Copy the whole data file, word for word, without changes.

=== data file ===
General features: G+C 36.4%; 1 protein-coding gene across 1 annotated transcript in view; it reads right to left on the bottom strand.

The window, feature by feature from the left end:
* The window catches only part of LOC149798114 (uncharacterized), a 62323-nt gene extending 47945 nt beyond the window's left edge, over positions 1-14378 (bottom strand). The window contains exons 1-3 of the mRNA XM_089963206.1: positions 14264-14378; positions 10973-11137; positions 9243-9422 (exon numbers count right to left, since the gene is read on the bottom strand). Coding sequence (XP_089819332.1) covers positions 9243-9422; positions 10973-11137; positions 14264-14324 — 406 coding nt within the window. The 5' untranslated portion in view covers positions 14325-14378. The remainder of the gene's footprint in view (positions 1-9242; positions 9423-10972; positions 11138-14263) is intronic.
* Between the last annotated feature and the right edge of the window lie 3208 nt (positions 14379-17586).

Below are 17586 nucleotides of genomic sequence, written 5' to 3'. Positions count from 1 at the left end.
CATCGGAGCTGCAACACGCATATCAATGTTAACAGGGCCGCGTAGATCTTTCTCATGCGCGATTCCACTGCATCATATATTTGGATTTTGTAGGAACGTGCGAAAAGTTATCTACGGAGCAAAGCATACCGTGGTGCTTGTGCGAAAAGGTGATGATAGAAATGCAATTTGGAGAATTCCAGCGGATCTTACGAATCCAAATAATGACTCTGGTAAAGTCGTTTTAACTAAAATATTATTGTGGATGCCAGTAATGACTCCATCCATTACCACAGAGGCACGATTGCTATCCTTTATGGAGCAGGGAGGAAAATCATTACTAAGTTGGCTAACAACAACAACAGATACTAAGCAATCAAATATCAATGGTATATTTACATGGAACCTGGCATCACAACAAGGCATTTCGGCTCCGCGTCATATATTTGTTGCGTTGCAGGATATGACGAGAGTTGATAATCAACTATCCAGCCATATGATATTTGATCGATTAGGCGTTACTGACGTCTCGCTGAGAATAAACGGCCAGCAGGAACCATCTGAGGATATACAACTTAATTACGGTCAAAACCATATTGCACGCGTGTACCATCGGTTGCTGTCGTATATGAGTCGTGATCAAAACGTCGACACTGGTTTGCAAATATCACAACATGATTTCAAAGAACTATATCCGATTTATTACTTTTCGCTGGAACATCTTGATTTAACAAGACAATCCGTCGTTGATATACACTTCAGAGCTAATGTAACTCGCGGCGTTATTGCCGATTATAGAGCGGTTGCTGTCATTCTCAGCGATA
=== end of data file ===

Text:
General features: G+C 36.4%; 1 protein-coding gene across 1 annotated transcript in view; it reads right to left on the bottom strand.

The window, feature by feature from the left end:
* The window catches only part of LOC149798114 (uncharacterized), a 62323-nt gene extending 47945 nt beyond the window's left edge, over positions 1-14378 (bottom strand). The window contains exons 1-3 of the mRNA XM_089963206.1: positions 14264-14378; positions 10973-11137; positions 9243-9422 (exon numbers count right to left, since the gene is read on the bottom strand). Coding sequence (XP_089819332.1) covers positions 9243-9422; positions 10973-11137; positions 14264-14324 — 406 coding nt within the window. The 5' untranslated portion in view covers positions 14325-14378. The remainder of the gene's footprint in view (positions 1-9242; positions 9423-10972; positions 11138-14263) is intronic.
* Between the last annotated feature and the right edge of the window lie 3208 nt (positions 14379-17586).

Below are 17586 nucleotides of genomic sequence, written 5' to 3'. Positions count from 1 at the left end.
CATCGGAGCTGCAACACGCATATCAATGTTAACAGGGCCGCGTAGATCTTTCTCATGCGCGATTCCACTGCATCATATATTTGGATTTTGTAGGAACGTGCGAAAAGTTATCTACGGAGCAAAGCATACCGTGGTGCTTGTGCGAAAAGGTGATGATAGAAATGCAATTTGGAGAATTCCAGCGGATCTTACGAATCCAAATAATGACTCTGGTAAAGTCGTTTTAACTAAAATATTATTGTGGATGCCAGTAATGACTCCATCCATTACCACAGAGGCACGATTGCTATCCTTTATGGAGCAGGGAGGAAAATCATTACTAAGTTGGCTAACAACAACAACAGATACTAAGCAATCAAATATCAATGGTATATTTACATGGAACCTGGCATCACAACAAGGCATTTCGGCTCCGCGTCATATATTTGTTGCGTTGCAGGATATGACGAGAGTTGATAATCAACTATCCAGCCATATGATATTTGATCGATTAGGCGTTACTGACGTCTCGCTGAGAATAAACGGCCAGCAGGAACCATCTGAGGATATACAACTTAATTACGGTCAAAACCATATTGCACGCGTGTACCATCGGTTGCTGTCGTATATGAGTCGTGATCAAAACGTCGACACTGGTTTGCAAATATCACAACATGATTTCAAAGAACTATATCCGATTTATTACTTTTCGCTGGAACATCTTGATTTAACAAGACAATCCGTCGTTGATATACACTTCAGAGCTAATGTAACTCGCGGCGTTATTGCCGATTATAGAGCGGTTGCTGTCATTCTCAGCGATA